Hannah, a member of staff who has been redeployed to support our wards during the COVID-19 pandemic, has been sharing some words of advice and encouragement for other staff returning to work on the frontlines. You can read all about the start of her redeployment experience here. Below, she shares some more thoughts on tackling her anxieties about taking on more responsibility on the wards…
“I am still on nightshifts and continue to enjoy working with the different teams and patients. Following my last update, I went into work for my first night shift after four days off, all refreshed and my enthusiastic self, wondering what the night would have in store for me.
My heart sank when I was told that a qualified nurse had phoned in sick for their night shift and I was asked if I would cover the ward for the night. I don’t think I had ever been so anxious! Hundreds of thoughts rushed through my mind…“What if I lose the keys?” “What do I do if something goes wrong?” I took a deep breath and tried to remember back to my first days and nights working as a newly qualified nurse on the wards, and how I managed then…
Having started working for the Trust in 2001 as a 16 year-old nursing cadet and then as a nursing assistant, I knew the importance of support staff on the wards. When I first started as a newly qualified nurse in charge of a ward, I kept this mind. I was ‘the nurse in charge’, but I wasn’t alone. I worked with a team of highly experienced nursing assistants who knew every patient and were my ‘eyes and ears’ on the ward when I was sorting medication rounds, taking part in Multi-Disciplinary Team reviews or having one-on-one time with patients. These memories of the team I worked alongside gave me comfort now, and my heart rate started to come down.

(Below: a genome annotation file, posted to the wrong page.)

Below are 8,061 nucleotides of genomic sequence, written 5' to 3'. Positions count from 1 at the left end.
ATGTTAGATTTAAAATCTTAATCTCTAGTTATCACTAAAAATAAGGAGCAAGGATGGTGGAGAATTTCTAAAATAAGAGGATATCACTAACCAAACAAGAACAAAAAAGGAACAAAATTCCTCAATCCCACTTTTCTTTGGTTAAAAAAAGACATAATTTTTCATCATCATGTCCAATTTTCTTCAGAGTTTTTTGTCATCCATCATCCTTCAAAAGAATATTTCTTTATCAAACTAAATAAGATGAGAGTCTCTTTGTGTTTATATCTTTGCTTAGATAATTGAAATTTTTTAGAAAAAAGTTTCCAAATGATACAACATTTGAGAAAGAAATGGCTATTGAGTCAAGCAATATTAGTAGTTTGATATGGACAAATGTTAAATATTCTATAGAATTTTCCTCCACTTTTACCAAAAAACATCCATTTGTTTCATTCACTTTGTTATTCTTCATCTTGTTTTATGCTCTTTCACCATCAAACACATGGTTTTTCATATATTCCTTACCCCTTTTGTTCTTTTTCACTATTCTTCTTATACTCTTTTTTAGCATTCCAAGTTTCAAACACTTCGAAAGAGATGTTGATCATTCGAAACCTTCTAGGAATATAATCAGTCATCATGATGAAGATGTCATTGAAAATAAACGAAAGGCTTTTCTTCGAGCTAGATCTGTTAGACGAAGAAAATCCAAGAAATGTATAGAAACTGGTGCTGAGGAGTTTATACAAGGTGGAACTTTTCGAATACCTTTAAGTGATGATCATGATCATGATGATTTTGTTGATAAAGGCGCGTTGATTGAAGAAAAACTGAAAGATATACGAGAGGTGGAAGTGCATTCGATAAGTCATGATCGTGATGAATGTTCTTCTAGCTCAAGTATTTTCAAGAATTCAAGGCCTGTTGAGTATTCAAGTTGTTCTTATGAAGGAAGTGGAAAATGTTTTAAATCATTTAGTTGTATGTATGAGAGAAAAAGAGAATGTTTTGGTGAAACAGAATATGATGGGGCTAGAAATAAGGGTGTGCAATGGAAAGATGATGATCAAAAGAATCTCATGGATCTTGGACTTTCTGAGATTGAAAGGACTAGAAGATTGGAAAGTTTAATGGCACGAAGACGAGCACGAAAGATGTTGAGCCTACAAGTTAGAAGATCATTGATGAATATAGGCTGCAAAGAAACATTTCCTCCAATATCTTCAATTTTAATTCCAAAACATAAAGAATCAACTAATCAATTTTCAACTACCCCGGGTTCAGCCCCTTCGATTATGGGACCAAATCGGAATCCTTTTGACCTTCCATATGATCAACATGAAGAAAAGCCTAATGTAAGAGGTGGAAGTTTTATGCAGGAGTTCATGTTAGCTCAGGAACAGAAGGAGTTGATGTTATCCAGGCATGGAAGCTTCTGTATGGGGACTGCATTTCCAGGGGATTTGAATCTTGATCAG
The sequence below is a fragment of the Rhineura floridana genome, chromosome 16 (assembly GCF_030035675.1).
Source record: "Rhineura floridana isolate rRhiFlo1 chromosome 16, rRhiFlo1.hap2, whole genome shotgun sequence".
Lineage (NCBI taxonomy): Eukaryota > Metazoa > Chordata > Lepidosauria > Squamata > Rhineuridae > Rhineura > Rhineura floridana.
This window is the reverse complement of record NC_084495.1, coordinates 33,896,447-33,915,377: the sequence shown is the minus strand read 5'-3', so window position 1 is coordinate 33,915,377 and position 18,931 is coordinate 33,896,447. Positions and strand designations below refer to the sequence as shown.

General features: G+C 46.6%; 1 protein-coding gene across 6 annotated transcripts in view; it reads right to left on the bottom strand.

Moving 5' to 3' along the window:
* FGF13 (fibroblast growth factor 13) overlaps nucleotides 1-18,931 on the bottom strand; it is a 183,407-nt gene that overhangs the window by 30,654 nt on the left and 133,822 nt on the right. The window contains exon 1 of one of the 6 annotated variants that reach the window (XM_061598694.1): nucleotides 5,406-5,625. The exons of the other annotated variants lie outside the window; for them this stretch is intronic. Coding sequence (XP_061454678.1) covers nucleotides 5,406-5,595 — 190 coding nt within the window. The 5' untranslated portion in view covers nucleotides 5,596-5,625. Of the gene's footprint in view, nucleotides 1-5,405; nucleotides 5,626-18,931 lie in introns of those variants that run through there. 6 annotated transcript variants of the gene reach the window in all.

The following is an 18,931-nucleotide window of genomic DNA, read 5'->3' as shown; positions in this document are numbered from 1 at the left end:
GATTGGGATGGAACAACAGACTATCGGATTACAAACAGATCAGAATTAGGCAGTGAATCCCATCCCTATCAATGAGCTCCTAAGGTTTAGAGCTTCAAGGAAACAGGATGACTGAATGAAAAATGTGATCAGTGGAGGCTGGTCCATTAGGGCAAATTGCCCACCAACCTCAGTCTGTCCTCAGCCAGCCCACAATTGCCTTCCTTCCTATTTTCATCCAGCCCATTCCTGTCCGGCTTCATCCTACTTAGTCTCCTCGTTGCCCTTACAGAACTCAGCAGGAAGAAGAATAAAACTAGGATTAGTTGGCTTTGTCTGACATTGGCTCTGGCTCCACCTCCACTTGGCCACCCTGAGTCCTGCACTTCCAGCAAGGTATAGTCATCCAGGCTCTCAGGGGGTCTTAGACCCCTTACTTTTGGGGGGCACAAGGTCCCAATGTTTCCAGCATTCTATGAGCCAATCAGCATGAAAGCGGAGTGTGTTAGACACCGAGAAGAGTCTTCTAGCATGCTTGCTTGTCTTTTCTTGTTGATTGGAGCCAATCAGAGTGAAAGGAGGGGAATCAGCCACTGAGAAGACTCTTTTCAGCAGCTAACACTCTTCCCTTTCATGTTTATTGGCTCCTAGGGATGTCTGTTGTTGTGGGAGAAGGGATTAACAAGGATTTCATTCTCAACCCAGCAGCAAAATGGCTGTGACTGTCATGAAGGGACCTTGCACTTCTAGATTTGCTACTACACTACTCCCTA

Following my internal pep talk, I pulled up my big-girl pants, smiled and said, “Yes, of course I don’t mind, anything to help out”. I was so pleased that a lovely young staff nurse, Georgia, agreed to stay on for a few hours to help with the night time medication round. I was unfamiliar with the patients and it would likely take me a long time to do it right on my own! When Georgia had left, I spoke to the nursing assistants and asked for their help; they obliged with professionalism, care, helpfulness, and dedication.
If I can give any advice to those of us returning to the frontline, it would be to always recognise the importance of our support staff. Not only the regular staff but that of the agency staff too. They are all worth their weight in gold and do an amazing job. I have met many throughout my redeployment who really do go above and beyond. Benson, Val, George, Caroline, Chrissy and the many others who I have had the opportunity to work alongside are the backbone of the wards, and I cannot praise them enough!
I won’t lie to you, it is getting more anxiety-provoking going to work as the amount of patients testing positive for COVID-19 increases. I am however becoming quite attached to the masks that we are wearing to protect ourselves and the patients. They hide a multitude of things, including the old double chin and the occasional spot. I do like to see the positives in all situations…!
Anyway, I am off to bed shortly to prepare for my next night shift tonight. I hope you are all having positive experiences too. Stay safe and take care!”